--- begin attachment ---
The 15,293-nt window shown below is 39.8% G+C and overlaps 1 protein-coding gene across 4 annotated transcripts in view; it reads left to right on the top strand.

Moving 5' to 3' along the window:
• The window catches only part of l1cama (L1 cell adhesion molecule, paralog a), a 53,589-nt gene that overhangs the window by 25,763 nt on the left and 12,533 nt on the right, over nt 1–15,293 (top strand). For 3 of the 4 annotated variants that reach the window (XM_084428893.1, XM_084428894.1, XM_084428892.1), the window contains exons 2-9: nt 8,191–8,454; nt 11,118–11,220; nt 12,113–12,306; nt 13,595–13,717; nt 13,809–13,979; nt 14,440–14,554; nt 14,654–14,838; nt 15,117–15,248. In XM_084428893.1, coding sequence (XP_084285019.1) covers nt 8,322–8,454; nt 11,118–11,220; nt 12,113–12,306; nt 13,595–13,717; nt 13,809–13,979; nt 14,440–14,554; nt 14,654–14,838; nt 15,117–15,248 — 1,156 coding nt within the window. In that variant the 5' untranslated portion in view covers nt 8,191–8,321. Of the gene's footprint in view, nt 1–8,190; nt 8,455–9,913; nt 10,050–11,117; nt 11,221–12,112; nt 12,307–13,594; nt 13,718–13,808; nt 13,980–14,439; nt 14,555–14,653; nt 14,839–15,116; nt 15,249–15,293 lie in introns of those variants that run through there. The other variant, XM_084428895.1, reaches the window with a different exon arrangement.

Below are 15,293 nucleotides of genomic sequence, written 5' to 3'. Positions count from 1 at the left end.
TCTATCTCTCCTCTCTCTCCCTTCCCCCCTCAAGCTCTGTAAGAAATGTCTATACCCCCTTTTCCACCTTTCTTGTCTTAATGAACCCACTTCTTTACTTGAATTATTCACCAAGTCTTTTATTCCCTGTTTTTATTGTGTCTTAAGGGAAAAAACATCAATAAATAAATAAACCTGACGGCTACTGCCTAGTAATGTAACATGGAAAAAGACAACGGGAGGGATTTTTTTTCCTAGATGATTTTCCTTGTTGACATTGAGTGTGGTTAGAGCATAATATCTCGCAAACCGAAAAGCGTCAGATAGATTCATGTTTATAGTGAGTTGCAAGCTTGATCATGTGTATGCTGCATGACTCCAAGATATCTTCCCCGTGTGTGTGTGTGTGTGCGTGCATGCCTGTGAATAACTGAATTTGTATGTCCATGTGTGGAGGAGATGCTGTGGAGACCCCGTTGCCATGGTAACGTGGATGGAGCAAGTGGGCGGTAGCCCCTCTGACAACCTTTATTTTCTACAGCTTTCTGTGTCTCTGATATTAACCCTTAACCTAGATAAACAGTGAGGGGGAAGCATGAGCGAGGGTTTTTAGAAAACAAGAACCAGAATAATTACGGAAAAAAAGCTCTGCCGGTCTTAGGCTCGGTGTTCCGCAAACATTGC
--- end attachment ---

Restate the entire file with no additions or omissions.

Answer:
The 15,293-nt window shown below is 39.8% G+C and overlaps 1 protein-coding gene across 4 annotated transcripts in view; it reads left to right on the top strand.

Moving 5' to 3' along the window:
• The window catches only part of l1cama (L1 cell adhesion molecule, paralog a), a 53,589-nt gene that overhangs the window by 25,763 nt on the left and 12,533 nt on the right, over nt 1–15,293 (top strand). For 3 of the 4 annotated variants that reach the window (XM_084428893.1, XM_084428894.1, XM_084428892.1), the window contains exons 2-9: nt 8,191–8,454; nt 11,118–11,220; nt 12,113–12,306; nt 13,595–13,717; nt 13,809–13,979; nt 14,440–14,554; nt 14,654–14,838; nt 15,117–15,248. In XM_084428893.1, coding sequence (XP_084285019.1) covers nt 8,322–8,454; nt 11,118–11,220; nt 12,113–12,306; nt 13,595–13,717; nt 13,809–13,979; nt 14,440–14,554; nt 14,654–14,838; nt 15,117–15,248 — 1,156 coding nt within the window. In that variant the 5' untranslated portion in view covers nt 8,191–8,321. Of the gene's footprint in view, nt 1–8,190; nt 8,455–9,913; nt 10,050–11,117; nt 11,221–12,112; nt 12,307–13,594; nt 13,718–13,808; nt 13,980–14,439; nt 14,555–14,653; nt 14,839–15,116; nt 15,249–15,293 lie in introns of those variants that run through there. The other variant, XM_084428895.1, reaches the window with a different exon arrangement.

Below are 15,293 nucleotides of genomic sequence, written 5' to 3'. Positions count from 1 at the left end.
TCTATCTCTCCTCTCTCTCCCTTCCCCCCTCAAGCTCTGTAAGAAATGTCTATACCCCCTTTTCCACCTTTCTTGTCTTAATGAACCCACTTCTTTACTTGAATTATTCACCAAGTCTTTTATTCCCTGTTTTTATTGTGTCTTAAGGGAAAAAACATCAATAAATAAATAAACCTGACGGCTACTGCCTAGTAATGTAACATGGAAAAAGACAACGGGAGGGATTTTTTTTCCTAGATGATTTTCCTTGTTGACATTGAGTGTGGTTAGAGCATAATATCTCGCAAACCGAAAAGCGTCAGATAGATTCATGTTTATAGTGAGTTGCAAGCTTGATCATGTGTATGCTGCATGACTCCAAGATATCTTCCCCGTGTGTGTGTGTGTGTGCGTGCATGCCTGTGAATAACTGAATTTGTATGTCCATGTGTGGAGGAGATGCTGTGGAGACCCCGTTGCCATGGTAACGTGGATGGAGCAAGTGGGCGGTAGCCCCTCTGACAACCTTTATTTTCTACAGCTTTCTGTGTCTCTGATATTAACCCTTAACCTAGATAAACAGTGAGGGGGAAGCATGAGCGAGGGTTTTTAGAAAACAAGAACCAGAATAATTACGGAAAAAAAGCTCTGCCGGTCTTAGGCTCGGTGTTCCGCAAACATTGC